The Loop is dead! Or is it?

Probably the brightest news to emerge from South Africa’s otherwise gloomy and doom-laden Medium Term Budget Policy Statement last month was the apparent abolition of the ban on so-called “loop structures” by South Africa’s National Treasury. For decades, this particular exchange control restriction has been a thorn in the side of South Africans who wished to invest offshore.

However, before one rushes one’s hard-earned cash out of the country to take advantage of the new dispensation, a word of caution must be sounded.  New tax measures are to be introduced which may have a similar effect to the loop prohibition, i.e. to some extent there has simply been a change in guard from the SA exchange control to the SA revenue service, with de facto the same actions being prohibited or made very unattractive.  Is this a case of – the loop is dead, long live the loop?

To start off with, however, you may be wondering what a “loop structure” involves. Technically and quoting from the latest exchange control manual released by the SARB it refers to an “offshore structure” (such as a trust or company) formed “by (or at the instance of) a SA resident that through a re-investment of funds into the Common Monetary Area or CMA (comprising South Africa, Lesotho, Namibia and Eswatini/ Swaziland)… acquires shares or some other interest in a CMA asset”.

What is often misunderstood is the concept of “reinvestment”.  A loop is not created simply by the offshore structure moving funds into SA but these funds must have originated in the CMA as well. In other words, the monies are circulated or “looped” hence its name.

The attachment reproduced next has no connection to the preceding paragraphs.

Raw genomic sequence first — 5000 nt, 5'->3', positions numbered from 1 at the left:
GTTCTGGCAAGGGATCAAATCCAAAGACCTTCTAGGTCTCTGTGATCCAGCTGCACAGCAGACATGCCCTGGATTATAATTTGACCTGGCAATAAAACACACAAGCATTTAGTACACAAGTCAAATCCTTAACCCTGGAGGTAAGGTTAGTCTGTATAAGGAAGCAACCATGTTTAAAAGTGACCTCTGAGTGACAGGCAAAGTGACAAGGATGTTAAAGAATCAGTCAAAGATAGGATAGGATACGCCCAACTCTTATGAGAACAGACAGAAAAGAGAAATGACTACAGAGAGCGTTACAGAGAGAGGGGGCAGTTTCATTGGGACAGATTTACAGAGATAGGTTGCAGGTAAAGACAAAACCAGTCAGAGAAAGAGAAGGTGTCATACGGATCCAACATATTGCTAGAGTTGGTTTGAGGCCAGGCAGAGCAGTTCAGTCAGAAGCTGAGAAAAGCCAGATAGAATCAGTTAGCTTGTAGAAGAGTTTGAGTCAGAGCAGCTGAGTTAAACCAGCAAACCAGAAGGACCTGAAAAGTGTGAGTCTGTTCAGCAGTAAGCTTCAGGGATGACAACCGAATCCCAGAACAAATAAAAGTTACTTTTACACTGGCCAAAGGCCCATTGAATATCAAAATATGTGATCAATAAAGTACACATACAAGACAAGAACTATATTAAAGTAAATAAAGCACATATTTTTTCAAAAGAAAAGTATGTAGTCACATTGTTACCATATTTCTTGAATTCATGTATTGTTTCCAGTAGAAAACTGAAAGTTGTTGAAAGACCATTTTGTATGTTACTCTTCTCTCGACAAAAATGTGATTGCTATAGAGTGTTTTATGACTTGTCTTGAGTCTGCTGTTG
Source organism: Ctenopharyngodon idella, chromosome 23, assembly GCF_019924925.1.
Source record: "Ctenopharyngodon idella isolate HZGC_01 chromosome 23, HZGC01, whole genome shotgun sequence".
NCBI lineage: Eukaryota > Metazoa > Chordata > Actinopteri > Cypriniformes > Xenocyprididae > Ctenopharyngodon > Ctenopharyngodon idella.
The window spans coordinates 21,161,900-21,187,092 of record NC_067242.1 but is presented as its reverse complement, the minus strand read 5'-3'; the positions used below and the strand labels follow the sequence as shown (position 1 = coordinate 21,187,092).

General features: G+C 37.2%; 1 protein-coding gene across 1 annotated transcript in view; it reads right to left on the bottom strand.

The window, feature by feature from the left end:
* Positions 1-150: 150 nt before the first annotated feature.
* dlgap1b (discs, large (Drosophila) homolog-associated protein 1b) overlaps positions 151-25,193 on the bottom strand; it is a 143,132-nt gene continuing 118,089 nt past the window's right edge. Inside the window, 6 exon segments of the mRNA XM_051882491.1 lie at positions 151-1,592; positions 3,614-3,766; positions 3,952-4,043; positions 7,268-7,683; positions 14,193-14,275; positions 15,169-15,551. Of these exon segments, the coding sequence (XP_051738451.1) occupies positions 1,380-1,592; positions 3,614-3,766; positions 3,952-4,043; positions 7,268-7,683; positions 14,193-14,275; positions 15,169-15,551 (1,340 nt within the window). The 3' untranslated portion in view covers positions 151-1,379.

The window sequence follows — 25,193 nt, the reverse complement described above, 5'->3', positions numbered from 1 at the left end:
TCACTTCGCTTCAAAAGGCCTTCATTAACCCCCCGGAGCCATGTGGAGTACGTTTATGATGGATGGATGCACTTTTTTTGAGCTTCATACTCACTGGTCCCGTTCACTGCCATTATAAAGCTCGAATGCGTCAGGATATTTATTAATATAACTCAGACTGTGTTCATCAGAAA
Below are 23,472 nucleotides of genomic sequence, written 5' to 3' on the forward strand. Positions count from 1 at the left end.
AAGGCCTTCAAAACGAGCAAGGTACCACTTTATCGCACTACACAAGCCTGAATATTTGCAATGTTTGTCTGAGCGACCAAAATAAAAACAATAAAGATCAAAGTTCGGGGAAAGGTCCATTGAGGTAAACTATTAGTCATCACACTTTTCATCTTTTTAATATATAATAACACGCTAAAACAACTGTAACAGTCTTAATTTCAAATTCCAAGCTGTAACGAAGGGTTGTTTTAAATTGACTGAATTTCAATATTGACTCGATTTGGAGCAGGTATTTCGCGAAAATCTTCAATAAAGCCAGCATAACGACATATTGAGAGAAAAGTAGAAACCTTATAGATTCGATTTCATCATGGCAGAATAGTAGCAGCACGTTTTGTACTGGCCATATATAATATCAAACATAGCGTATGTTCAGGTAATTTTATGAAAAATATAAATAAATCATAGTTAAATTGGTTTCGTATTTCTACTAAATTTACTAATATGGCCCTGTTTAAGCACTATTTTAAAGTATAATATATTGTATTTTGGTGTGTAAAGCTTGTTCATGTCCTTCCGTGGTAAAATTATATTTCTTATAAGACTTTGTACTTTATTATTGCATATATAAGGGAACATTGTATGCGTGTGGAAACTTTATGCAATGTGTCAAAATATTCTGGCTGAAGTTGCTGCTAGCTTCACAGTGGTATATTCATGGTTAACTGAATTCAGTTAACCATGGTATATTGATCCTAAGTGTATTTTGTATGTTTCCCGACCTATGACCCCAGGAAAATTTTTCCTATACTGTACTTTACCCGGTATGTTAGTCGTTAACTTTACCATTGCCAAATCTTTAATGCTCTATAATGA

Over the years, the outright prohibition on South Africans setting up such “loops” has gradually loosened and following the announcement in February this year of the general relaxation of exchange controls coming in March 2021, it was widely expected to fall away altogether.

As a result of the changes, there is no longer an exchange control prohibition on South Africans advancing funds to a foreign trust which makes loans to their South African beneficiaries.

Similarly, South Africans can now hold local investments through foreign companies which may have potential fiscal advantages when these companies are not controlled.

But just because the loop prohibition has been removed, it does not mean that National Treasury intends allowing greater freedoms resulting in a reduction in tax revenue. New tax legislation currently before the South African Parliament aims to remove any tax benefits arising from the now permitted loop structures.

For example, it has been proposed that South Africans holding more than 50% of the shares in a foreign company (i.e. a so-called “controlled foreign company” or CFC) will be taxed on dividends from South African investments that such foreign companies hold. This income was previously exempt.

Furthermore, the new tax laws stop South Africans from using the “participation exemption” which previously allowed them to receive proceeds from the sale of their CFC tax-free, to the extent that the CFC holds South African assets.

These are complex anti-avoidance which should be monitored carefully, but notwithstanding these, there is certainly now more freedom for South Africans to structure foreign transactions involving their South African assets.

So the loop is indeed dead, but tread carefully!

For these and other opportunities that National Treasury’s recent announcement on loop structures opens up, you are welcome to contact us.

The Loop is dead! Or is it?

How can we help?

How you structure your business is a critical question as you expand globally.  The right structure will protect your assets, improve your currency position, support your business operations, facilitate future business expansion and changes, and optimise your overall tax rate. Trying to unscramble a sub-optimal structure entered into in haste or without full consideration of relevant facts is complex and expensive, so it’s important to plan upfront.

Structuring an international business is both a science and an art – this is our specialist area of expertise. Regan van Rooy is an international tax and structuring advisory firm focussing on Africa. We have offices in South Africa, Mauritius and Ireland and we can help you with any international tax or structuring query.